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Garland ruling may make extradition more difficult
CAROL COULTER, Legal Affairs Editor
ANALYSIS: Judge ruled offences carried out here, even if affecting other jurisdictions, should be prosecuted here
MR JUSTICE John Edwards ruled earlier this year that Seain Garland should not be extradited to the United States to face conspiracy charges in connection with the alleged forgery of US dollars.
While four main arguments were put forward by his legal team, the High Court judge just ruled on the first: that the offence involved was an offence in Ireland, and should be prosecuted here.
He stated that in this age of modern communications, where much serious fraud is transnational (the same could be said for internet crime), the common law must evolve to reflect the need to be able to prosecute in the jurisdiction where a substantial portion of the crime is committed.
Section 15 of the 1965 Extradition Act states: “Extradition shall not be granted where the offence for which it is requested is regarded under the law of the State as having been committed in the State.”
Mr Justice Edwards said it was necessary to combat procedural challenges to prosecutions with an extraterritorial element arguing that, for example, if money was lodged to an account abroad, the offence in fact took place there.
“The Irish courts should, as a matter of good sense in the times in which we live, be entitled to assert jurisdiction in respect of a conspiracy formed in Ireland to effect harm by means of an unlawful act or acts to be committed principally in, or against, another state, where it can be reasonably asserted that the conspiracy, if carried into effect, would be harmful, or potentially harmful, either directly or indirectly, to the interests of this State,” he said.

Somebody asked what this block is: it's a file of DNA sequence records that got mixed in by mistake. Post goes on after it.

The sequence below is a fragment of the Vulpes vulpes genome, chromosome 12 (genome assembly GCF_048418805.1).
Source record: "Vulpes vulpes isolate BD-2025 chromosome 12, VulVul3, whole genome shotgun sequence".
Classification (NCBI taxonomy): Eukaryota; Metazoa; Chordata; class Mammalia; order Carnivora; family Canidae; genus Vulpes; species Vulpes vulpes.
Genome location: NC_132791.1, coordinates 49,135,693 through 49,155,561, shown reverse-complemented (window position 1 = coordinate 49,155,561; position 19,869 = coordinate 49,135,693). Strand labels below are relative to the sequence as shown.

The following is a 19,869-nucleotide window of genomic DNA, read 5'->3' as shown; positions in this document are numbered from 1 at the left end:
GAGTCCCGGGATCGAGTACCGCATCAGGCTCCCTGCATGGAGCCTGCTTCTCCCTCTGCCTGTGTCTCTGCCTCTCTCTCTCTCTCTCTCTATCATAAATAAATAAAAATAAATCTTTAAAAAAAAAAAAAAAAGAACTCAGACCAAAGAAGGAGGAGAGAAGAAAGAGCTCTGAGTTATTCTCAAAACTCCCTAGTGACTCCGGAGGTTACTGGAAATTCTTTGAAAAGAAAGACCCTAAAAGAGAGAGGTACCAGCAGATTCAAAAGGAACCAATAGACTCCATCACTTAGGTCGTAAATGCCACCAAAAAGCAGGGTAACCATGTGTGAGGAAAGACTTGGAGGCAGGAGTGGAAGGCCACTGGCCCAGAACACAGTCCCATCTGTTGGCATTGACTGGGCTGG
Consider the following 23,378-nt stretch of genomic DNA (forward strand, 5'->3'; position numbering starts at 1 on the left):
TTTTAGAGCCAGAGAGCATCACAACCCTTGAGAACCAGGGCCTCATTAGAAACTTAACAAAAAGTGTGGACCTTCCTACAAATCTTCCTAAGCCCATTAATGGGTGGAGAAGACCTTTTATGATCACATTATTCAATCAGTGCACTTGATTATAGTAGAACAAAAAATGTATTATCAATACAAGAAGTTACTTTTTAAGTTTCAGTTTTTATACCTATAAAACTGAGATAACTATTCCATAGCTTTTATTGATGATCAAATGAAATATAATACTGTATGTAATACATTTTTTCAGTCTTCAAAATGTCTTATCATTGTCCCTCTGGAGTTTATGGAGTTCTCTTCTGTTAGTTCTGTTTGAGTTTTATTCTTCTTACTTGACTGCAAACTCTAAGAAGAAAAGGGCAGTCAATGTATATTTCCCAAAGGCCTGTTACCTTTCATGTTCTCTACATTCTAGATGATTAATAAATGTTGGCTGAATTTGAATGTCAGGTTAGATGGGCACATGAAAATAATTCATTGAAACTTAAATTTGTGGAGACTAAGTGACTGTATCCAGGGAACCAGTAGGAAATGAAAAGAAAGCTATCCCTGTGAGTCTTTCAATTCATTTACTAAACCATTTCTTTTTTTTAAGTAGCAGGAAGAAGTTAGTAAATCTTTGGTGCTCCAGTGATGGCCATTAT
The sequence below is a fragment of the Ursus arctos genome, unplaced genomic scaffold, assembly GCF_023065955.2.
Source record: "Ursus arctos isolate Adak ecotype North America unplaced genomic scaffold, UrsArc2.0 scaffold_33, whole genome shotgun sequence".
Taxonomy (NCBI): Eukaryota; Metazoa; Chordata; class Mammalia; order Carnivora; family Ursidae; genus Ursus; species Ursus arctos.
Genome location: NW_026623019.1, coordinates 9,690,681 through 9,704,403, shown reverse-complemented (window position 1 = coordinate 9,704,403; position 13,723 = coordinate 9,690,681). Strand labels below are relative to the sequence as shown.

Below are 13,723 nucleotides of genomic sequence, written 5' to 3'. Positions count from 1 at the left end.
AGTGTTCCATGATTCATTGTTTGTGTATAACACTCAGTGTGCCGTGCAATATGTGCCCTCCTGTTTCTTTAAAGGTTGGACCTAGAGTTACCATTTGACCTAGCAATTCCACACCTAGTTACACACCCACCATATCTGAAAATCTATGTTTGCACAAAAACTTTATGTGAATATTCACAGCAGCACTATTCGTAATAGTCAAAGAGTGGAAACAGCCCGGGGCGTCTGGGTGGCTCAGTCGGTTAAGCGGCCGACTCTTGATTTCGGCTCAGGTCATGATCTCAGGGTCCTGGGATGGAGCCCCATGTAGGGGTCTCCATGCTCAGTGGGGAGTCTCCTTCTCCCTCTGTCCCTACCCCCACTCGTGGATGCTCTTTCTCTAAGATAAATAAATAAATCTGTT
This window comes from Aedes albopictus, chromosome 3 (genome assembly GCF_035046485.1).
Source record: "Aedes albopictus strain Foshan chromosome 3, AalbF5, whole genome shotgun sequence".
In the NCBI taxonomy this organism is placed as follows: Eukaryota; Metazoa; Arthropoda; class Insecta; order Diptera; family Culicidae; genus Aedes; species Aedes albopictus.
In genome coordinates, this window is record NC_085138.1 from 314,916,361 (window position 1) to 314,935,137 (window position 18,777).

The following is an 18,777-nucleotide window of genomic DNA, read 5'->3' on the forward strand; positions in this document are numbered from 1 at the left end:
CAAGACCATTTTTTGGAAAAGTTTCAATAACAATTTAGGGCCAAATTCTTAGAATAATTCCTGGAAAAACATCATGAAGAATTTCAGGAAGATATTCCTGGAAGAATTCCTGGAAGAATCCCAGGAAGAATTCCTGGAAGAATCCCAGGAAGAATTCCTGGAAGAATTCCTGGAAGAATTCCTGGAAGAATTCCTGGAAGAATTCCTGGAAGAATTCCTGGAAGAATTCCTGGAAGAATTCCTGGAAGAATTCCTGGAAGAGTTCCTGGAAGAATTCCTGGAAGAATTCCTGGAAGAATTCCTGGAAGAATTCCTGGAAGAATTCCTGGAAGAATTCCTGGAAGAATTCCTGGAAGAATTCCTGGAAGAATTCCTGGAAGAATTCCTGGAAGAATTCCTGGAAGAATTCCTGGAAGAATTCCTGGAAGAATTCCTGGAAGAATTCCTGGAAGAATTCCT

Yesterday, Garland’s lawyers were informed the State would not appeal this judgment to the Supreme Court.
In the case of the student hackers, the Fine Gael website was hosted in Arizona in the US, making the attack on it potentially an offence under US law. But it may also be an offence under Irish law.
According to an extradition law expert, the Garland ruling means a whole slew of offences cannot now be the basis for extradition to the US, where they are also an offence under Irish law.
“Julian Assange could not be extradited to the US from Ireland,” the expert said, referring to the controversial founder of WikiLeaks.
Two UK citizens are fighting extradition to the US for hacking and computer offences.
Hacker Gary McKinnon, who has Asperger’s syndrome, was arrested in 2002 after he hacked into military computers looking for evidence of UFOs. His case is still before the courts.
Richard O’Dwyer set up a website, TV Shack, which provided links to other websites where users could access content but did not host any of the content itself. This is a copyright offence in the US, but is not an offence in the UK. He was arrested in 2010 and took the site down, but earlier this year a magistrates’ court ruled his extradition could go ahead. This is likely to be appealed.